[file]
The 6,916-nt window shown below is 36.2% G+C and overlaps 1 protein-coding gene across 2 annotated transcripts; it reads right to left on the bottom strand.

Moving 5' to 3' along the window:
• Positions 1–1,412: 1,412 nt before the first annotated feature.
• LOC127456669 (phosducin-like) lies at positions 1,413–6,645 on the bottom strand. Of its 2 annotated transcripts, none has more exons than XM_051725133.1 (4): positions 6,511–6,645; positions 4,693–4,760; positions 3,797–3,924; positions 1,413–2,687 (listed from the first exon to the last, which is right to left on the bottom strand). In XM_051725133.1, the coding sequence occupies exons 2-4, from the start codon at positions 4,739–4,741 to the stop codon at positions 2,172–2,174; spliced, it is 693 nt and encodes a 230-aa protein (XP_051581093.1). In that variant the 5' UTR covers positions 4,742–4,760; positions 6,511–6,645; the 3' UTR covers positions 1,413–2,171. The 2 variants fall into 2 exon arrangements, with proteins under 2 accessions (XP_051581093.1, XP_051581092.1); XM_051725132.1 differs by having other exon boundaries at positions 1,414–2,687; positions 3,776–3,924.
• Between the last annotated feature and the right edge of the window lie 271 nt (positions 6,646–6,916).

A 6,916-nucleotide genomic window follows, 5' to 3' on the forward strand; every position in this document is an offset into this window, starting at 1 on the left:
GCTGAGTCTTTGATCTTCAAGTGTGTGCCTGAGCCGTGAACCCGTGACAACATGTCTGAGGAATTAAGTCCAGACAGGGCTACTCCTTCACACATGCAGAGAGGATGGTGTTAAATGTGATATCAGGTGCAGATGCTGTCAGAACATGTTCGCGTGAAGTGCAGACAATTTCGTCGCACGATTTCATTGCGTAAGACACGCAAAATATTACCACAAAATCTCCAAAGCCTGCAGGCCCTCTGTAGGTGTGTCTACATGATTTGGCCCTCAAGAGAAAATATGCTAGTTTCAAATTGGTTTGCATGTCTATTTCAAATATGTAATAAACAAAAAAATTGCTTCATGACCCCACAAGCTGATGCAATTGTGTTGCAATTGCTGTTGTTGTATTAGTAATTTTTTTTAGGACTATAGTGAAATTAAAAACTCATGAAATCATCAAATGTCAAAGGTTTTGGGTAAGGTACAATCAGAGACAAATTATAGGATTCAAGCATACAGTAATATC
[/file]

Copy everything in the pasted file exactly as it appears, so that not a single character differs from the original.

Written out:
The 6,916-nt window shown below is 36.2% G+C and overlaps 1 protein-coding gene across 2 annotated transcripts; it reads right to left on the bottom strand.

Moving 5' to 3' along the window:
• Positions 1–1,412: 1,412 nt before the first annotated feature.
• LOC127456669 (phosducin-like) lies at positions 1,413–6,645 on the bottom strand. Of its 2 annotated transcripts, none has more exons than XM_051725133.1 (4): positions 6,511–6,645; positions 4,693–4,760; positions 3,797–3,924; positions 1,413–2,687 (listed from the first exon to the last, which is right to left on the bottom strand). In XM_051725133.1, the coding sequence occupies exons 2-4, from the start codon at positions 4,739–4,741 to the stop codon at positions 2,172–2,174; spliced, it is 693 nt and encodes a 230-aa protein (XP_051581093.1). In that variant the 5' UTR covers positions 4,742–4,760; positions 6,511–6,645; the 3' UTR covers positions 1,413–2,171. The 2 variants fall into 2 exon arrangements, with proteins under 2 accessions (XP_051581093.1, XP_051581092.1); XM_051725132.1 differs by having other exon boundaries at positions 1,414–2,687; positions 3,776–3,924.
• Between the last annotated feature and the right edge of the window lie 271 nt (positions 6,646–6,916).

A 6,916-nucleotide genomic window follows, 5' to 3' on the forward strand; every position in this document is an offset into this window, starting at 1 on the left:
GCTGAGTCTTTGATCTTCAAGTGTGTGCCTGAGCCGTGAACCCGTGACAACATGTCTGAGGAATTAAGTCCAGACAGGGCTACTCCTTCACACATGCAGAGAGGATGGTGTTAAATGTGATATCAGGTGCAGATGCTGTCAGAACATGTTCGCGTGAAGTGCAGACAATTTCGTCGCACGATTTCATTGCGTAAGACACGCAAAATATTACCACAAAATCTCCAAAGCCTGCAGGCCCTCTGTAGGTGTGTCTACATGATTTGGCCCTCAAGAGAAAATATGCTAGTTTCAAATTGGTTTGCATGTCTATTTCAAATATGTAATAAACAAAAAAATTGCTTCATGACCCCACAAGCTGATGCAATTGTGTTGCAATTGCTGTTGTTGTATTAGTAATTTTTTTTAGGACTATAGTGAAATTAAAAACTCATGAAATCATCAAATGTCAAAGGTTTTGGGTAAGGTACAATCAGAGACAAATTATAGGATTCAAGCATACAGTAATATC